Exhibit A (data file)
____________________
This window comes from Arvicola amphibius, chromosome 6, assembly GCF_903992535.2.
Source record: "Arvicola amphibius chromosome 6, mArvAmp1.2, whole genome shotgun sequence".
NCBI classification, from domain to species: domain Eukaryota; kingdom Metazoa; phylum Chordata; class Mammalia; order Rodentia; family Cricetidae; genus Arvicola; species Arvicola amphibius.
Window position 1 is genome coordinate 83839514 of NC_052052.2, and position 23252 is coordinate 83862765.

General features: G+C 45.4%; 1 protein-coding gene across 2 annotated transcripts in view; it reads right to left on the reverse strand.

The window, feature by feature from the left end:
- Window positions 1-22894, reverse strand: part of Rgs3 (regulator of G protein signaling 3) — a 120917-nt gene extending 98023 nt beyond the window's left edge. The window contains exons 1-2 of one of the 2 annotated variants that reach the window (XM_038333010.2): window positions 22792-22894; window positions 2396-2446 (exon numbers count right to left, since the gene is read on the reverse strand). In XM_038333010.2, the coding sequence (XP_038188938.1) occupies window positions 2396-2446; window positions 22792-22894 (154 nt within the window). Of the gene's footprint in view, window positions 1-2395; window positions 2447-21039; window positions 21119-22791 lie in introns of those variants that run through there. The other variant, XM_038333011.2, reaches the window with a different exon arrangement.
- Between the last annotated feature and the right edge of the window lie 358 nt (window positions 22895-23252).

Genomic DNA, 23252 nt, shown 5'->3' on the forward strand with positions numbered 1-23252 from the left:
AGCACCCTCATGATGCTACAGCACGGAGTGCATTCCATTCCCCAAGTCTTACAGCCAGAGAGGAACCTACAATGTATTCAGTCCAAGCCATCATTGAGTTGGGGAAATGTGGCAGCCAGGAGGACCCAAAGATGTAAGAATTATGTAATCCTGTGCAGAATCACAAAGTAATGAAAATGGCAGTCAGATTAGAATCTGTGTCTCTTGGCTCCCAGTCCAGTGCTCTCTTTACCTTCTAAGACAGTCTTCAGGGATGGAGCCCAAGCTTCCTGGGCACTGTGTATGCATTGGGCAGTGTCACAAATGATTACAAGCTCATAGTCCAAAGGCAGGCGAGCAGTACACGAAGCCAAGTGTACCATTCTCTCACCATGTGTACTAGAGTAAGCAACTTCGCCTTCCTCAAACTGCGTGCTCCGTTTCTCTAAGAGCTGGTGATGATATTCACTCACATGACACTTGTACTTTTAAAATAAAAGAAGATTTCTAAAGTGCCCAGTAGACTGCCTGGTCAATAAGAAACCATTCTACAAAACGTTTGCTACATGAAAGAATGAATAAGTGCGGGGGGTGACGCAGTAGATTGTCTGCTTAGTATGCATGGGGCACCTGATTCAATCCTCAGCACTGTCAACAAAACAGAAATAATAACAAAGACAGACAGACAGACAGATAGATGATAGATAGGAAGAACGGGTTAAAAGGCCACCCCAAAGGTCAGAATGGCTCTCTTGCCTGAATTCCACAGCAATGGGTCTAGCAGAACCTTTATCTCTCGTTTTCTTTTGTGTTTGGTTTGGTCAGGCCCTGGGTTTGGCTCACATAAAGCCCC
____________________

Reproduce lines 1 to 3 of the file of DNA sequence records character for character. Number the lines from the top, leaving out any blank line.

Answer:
This window comes from Arvicola amphibius, chromosome 6, assembly GCF_903992535.2.
Source record: "Arvicola amphibius chromosome 6, mArvAmp1.2, whole genome shotgun sequence".
NCBI classification, from domain to species: domain Eukaryota; kingdom Metazoa; phylum Chordata; class Mammalia; order Rodentia; family Cricetidae; genus Arvicola; species Arvicola amphibius.